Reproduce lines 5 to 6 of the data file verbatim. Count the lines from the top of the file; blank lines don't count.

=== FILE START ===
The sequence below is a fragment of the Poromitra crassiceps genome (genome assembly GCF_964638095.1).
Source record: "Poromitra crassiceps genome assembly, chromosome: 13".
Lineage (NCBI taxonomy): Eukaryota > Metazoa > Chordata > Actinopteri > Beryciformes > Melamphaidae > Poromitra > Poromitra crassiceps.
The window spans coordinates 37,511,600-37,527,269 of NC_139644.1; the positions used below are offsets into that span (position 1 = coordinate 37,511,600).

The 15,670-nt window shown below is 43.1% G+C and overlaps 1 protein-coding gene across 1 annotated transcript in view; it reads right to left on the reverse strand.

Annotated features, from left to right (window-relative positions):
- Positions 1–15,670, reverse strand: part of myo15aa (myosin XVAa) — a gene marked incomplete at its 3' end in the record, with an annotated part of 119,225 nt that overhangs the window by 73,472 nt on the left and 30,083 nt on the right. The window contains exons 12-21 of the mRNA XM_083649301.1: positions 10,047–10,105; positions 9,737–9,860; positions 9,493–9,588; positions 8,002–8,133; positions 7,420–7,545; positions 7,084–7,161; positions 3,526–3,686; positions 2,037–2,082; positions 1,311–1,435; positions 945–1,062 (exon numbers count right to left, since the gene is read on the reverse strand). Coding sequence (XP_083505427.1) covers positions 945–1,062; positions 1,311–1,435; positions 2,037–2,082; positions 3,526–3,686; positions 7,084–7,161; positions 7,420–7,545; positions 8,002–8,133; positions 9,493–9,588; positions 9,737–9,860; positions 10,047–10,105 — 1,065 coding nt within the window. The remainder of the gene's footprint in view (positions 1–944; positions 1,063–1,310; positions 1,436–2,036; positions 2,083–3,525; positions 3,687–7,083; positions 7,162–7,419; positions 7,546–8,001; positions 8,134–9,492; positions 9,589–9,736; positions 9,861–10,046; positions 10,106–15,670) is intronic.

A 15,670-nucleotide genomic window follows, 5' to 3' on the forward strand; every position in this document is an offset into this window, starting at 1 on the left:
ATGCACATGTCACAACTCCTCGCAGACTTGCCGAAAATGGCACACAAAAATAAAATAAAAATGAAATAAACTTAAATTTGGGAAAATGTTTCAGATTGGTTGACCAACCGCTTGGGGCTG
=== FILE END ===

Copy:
The 15,670-nt window shown below is 43.1% G+C and overlaps 1 protein-coding gene across 1 annotated transcript in view; it reads right to left on the reverse strand.

Annotated features, from left to right (window-relative positions):